The third Boeing 767 Airborne Warning and Control System (AWACS) aircraft has successfully completed its first flight with the distinctive 30-foot rotodome mounted atop its fuselage.
The aircraft lifted off from Boeing Field in Seattle at 3:10 p.m. yesterday and returned at 6 p.m. after flying above the Puget Sound region.
The flight marks the beginning of a Production Acceptance Test program to evaluate whether the aircraft's radar, identification friend-or-foe electronics, navigation, computers/displays, mission systems and communication systems perform as designed.
Air vehicle number three is one of four 767 AWACS that have been sold to the government of Japan. The first two aircraft were delivered in March 1998; the second two will be delivered in early 1999.
"We now are in a production-like environment with a certified design and proven test procedures," said Jack Sperry, Boeing Japan 767 AWACS program manager. "So, we anticipate a very smooth series of acceptance flights and on-schedule completion of these last two airplanes."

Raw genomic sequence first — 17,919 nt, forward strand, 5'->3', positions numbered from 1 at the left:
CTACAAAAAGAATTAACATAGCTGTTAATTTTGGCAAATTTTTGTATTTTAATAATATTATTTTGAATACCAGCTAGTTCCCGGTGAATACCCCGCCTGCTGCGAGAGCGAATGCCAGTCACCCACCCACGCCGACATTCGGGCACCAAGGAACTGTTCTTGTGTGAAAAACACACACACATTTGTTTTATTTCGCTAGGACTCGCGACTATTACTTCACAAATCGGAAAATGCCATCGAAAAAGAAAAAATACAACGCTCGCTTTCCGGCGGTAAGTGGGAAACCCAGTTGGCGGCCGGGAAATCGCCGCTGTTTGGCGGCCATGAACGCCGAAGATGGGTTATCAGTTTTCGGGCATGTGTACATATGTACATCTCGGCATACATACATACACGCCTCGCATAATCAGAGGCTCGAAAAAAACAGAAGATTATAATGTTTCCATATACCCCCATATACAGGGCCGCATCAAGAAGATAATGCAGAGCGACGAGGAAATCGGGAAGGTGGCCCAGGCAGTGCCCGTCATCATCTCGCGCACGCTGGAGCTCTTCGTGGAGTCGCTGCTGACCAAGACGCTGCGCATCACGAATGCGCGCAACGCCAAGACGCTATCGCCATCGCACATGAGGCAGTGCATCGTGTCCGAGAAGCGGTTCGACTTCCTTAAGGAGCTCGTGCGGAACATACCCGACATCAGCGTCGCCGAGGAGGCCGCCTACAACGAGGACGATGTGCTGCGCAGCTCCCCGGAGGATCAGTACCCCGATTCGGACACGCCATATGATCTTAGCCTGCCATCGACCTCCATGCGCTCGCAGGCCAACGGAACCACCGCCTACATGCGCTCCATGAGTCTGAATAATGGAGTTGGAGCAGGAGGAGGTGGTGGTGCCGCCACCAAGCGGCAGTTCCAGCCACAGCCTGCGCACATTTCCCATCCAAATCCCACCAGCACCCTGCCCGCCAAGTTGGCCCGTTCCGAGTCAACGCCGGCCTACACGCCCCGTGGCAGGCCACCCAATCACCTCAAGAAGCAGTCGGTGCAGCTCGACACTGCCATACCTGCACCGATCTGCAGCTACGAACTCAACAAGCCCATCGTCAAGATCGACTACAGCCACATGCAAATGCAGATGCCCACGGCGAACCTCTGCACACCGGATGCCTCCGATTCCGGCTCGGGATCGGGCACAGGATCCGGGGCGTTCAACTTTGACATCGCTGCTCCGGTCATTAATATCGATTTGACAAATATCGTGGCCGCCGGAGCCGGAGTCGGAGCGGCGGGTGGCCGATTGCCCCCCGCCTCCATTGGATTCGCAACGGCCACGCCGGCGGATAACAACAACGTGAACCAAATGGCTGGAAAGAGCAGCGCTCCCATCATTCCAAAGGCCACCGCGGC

AWACS is the world's standard for Airborne Early Warning (AEW) systems. Currently carried on-board militarized 707 aircraft, it fills the need of both airborne surveillance, and command, control and communications functions for tactical and air defense forces.
Production of the 707 airframe ended in 1991, with the 767 platform chosen as one alternative replacement platform. The 767 AWACS offers countries self-defense capability well beyond the range of current ground-based systems.